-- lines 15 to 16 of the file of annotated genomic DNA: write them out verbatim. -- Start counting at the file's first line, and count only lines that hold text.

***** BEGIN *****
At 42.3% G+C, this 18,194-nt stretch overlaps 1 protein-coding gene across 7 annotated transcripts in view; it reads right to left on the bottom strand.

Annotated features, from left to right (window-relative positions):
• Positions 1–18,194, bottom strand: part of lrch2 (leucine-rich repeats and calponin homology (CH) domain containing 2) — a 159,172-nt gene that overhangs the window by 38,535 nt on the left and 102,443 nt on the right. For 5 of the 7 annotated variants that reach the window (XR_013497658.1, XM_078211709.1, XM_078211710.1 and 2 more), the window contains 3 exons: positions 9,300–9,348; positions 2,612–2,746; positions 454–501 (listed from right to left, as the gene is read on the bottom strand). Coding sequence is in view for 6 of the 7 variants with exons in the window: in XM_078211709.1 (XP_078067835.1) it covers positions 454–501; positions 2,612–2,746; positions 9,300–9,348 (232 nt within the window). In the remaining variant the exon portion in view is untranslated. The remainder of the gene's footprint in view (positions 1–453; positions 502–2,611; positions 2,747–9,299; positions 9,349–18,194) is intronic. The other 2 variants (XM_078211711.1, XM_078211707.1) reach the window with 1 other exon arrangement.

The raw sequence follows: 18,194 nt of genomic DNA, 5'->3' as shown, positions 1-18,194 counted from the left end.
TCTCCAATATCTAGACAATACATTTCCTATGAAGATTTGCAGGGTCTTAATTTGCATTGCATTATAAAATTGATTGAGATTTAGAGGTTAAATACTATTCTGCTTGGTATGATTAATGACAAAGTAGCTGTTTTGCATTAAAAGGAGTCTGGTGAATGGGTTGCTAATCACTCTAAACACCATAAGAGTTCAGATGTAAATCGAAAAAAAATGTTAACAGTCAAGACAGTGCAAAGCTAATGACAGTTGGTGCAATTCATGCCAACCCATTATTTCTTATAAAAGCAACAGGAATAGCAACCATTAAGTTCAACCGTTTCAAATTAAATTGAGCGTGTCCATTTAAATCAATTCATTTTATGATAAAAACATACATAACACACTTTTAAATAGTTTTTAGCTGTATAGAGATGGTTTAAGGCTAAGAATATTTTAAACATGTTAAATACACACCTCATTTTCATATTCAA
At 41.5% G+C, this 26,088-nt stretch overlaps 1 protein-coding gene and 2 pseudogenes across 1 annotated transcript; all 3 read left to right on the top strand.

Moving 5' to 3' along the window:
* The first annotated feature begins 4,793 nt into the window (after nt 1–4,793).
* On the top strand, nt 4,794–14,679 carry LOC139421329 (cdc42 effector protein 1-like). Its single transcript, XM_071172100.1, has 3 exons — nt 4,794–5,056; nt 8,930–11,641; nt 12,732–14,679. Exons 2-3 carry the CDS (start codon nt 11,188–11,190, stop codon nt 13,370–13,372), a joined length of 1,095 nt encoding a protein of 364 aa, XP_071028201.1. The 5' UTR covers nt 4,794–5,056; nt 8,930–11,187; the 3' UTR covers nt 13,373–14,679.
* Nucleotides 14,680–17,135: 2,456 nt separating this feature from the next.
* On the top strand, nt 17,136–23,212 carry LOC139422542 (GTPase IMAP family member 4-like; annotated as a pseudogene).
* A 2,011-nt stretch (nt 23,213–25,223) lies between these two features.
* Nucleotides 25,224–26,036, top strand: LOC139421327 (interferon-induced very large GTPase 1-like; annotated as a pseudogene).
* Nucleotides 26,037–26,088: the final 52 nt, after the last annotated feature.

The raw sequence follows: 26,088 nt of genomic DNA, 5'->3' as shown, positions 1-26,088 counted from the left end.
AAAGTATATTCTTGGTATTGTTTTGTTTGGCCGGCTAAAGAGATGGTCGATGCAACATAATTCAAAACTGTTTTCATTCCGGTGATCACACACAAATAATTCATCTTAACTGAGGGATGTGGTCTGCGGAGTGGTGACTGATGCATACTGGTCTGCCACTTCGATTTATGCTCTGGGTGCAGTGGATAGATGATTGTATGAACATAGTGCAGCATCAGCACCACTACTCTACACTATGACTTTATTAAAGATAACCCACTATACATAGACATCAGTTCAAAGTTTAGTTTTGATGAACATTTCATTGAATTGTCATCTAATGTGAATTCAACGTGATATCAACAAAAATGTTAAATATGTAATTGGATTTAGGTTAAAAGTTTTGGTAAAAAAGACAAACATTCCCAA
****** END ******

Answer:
The raw sequence follows: 26,088 nt of genomic DNA, 5'->3' as shown, positions 1-26,088 counted from the left end.
AAAGTATATTCTTGGTATTGTTTTGTTTGGCCGGCTAAAGAGATGGTCGATGCAACATAATTCAAAACTGTTTTCATTCCGGTGATCACACACAAATAATTCATCTTAACTGAGGGATGTGGTCTGCGGAGTGGTGACTGATGCATACTGGTCTGCCACTTCGATTTATGCTCTGGGTGCAGTGGATAGATGATTGTATGAACATAGTGCAGCATCAGCACCACTACTCTACACTATGACTTTATTAAAGATAACCCACTATACATAGACATCAGTTCAAAGTTTAGTTTTGATGAACATTTCATTGAATTGTCATCTAATGTGAATTCAACGTGATATCAACAAAAATGTTAAATATGTAATTGGATTTAGGTTAAAAGTTTTGGTAAAAAAGACAAACATTCCCAA